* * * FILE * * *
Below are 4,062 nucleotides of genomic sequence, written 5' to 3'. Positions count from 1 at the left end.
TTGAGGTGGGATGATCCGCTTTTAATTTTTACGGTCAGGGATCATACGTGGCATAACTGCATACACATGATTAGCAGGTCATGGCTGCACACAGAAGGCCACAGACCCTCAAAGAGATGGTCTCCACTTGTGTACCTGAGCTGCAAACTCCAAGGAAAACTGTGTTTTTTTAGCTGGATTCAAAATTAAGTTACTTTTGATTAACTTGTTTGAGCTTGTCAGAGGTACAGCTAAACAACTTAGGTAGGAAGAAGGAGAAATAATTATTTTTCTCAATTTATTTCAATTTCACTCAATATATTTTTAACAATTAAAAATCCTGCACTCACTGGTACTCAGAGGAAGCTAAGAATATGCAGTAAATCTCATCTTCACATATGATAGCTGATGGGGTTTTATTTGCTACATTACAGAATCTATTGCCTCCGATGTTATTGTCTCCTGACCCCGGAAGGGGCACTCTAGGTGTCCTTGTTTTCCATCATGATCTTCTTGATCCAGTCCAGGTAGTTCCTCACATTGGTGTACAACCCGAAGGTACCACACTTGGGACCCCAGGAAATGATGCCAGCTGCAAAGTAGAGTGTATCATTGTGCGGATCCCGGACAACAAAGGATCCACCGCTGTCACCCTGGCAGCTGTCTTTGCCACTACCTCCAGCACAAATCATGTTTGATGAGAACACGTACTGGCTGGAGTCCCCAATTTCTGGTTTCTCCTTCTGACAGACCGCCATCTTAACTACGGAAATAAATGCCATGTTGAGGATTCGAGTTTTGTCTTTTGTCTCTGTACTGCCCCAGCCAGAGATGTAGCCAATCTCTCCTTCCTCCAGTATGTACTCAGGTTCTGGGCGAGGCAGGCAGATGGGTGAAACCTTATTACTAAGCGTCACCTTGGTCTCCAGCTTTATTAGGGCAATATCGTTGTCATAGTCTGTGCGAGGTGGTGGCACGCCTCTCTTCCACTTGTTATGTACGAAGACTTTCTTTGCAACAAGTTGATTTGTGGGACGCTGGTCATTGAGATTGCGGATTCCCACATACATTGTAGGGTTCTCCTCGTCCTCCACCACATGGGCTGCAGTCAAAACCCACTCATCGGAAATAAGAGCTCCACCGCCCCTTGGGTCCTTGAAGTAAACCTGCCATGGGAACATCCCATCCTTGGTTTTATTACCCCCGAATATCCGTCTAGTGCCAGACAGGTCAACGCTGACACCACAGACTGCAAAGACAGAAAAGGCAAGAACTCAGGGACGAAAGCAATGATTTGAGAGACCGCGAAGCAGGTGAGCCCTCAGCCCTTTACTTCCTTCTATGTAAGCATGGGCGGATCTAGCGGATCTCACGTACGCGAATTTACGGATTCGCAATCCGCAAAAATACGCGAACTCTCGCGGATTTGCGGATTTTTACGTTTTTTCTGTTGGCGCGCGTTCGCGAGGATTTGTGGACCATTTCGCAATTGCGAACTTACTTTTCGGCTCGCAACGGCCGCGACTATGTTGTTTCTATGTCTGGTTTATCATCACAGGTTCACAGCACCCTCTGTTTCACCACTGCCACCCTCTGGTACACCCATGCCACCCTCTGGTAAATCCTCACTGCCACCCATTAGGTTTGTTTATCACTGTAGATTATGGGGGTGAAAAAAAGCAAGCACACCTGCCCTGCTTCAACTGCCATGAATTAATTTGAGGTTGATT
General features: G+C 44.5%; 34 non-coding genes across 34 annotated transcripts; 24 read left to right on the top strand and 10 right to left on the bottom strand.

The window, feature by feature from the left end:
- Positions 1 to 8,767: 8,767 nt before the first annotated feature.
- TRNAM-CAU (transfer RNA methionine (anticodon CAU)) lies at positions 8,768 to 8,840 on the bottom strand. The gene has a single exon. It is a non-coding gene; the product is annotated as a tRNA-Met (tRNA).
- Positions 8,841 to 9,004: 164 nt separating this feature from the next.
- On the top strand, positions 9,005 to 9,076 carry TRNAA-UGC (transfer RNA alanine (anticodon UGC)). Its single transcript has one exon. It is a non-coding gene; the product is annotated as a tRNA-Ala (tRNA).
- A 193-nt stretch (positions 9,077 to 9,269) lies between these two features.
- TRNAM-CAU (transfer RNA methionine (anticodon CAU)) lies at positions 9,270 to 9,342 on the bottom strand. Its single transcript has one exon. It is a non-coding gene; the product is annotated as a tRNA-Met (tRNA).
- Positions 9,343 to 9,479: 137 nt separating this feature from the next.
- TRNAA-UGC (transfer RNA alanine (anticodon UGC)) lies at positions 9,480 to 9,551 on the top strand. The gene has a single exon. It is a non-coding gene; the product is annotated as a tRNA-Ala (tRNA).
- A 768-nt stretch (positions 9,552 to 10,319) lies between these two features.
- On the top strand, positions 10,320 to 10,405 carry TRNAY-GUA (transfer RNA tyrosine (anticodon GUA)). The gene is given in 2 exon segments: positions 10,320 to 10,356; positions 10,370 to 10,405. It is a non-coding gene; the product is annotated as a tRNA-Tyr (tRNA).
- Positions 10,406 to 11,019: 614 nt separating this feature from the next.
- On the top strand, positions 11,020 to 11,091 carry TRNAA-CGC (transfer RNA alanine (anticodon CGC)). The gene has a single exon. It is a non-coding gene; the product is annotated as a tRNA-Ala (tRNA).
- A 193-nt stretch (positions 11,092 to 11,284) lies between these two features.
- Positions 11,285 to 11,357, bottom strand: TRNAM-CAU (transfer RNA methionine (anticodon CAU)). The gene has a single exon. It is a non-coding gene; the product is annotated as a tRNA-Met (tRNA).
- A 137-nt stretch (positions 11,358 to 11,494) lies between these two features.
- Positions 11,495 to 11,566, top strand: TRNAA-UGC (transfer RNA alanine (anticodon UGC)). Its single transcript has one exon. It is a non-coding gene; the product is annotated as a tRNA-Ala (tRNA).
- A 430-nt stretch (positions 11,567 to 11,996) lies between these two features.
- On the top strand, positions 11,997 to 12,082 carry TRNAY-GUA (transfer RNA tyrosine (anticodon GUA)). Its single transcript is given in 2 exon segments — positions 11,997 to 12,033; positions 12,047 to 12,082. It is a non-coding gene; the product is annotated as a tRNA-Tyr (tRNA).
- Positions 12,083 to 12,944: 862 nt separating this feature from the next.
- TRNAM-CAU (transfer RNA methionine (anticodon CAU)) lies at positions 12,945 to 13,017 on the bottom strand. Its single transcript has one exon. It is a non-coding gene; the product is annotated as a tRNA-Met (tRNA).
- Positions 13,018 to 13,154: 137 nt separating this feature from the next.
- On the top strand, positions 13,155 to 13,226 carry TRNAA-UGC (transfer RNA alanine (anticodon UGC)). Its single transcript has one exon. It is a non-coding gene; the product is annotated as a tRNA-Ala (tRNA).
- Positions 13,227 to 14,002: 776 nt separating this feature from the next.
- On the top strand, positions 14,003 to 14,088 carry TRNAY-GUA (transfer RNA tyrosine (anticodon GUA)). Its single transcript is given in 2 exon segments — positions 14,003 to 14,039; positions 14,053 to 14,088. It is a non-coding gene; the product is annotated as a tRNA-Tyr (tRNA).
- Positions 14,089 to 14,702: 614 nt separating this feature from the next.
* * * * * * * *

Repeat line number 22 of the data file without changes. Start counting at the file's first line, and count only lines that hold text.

- On the top strand, positions 11,997 to 12,082 carry TRNAY-GUA (transfer RNA tyrosine (anticodon GUA)). Its single transcript is given in 2 exon segments — positions 11,997 to 12,033; positions 12,047 to 12,082. It is a non-coding gene; the product is annotated as a tRNA-Tyr (tRNA).